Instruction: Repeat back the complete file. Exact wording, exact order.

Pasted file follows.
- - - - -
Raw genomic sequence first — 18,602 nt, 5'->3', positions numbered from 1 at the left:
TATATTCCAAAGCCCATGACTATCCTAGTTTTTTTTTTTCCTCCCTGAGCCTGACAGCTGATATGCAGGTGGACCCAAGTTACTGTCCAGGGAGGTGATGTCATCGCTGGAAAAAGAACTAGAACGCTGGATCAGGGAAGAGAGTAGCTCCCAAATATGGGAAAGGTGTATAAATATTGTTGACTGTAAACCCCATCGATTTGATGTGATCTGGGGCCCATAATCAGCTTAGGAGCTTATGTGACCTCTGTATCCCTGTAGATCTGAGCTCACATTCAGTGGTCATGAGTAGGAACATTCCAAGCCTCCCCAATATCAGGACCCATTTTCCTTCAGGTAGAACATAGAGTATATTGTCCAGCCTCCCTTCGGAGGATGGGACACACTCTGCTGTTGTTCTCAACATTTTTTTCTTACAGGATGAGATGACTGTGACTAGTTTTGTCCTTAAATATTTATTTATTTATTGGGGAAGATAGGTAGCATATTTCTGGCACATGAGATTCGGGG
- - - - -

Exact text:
Raw genomic sequence first — 18,602 nt, 5'->3', positions numbered from 1 at the left:
TATATTCCAAAGCCCATGACTATCCTAGTTTTTTTTTTTCCTCCCTGAGCCTGACAGCTGATATGCAGGTGGACCCAAGTTACTGTCCAGGGAGGTGATGTCATCGCTGGAAAAAGAACTAGAACGCTGGATCAGGGAAGAGAGTAGCTCCCAAATATGGGAAAGGTGTATAAATATTGTTGACTGTAAACCCCATCGATTTGATGTGATCTGGGGCCCATAATCAGCTTAGGAGCTTATGTGACCTCTGTATCCCTGTAGATCTGAGCTCACATTCAGTGGTCATGAGTAGGAACATTCCAAGCCTCCCCAATATCAGGACCCATTTTCCTTCAGGTAGAACATAGAGTATATTGTCCAGCCTCCCTTCGGAGGATGGGACACACTCTGCTGTTGTTCTCAACATTTTTTTCTTACAGGATGAGATGACTGTGACTAGTTTTGTCCTTAAATATTTATTTATTTATTGGGGAAGATAGGTAGCATATTTCTGGCACATGAGATTCGGGG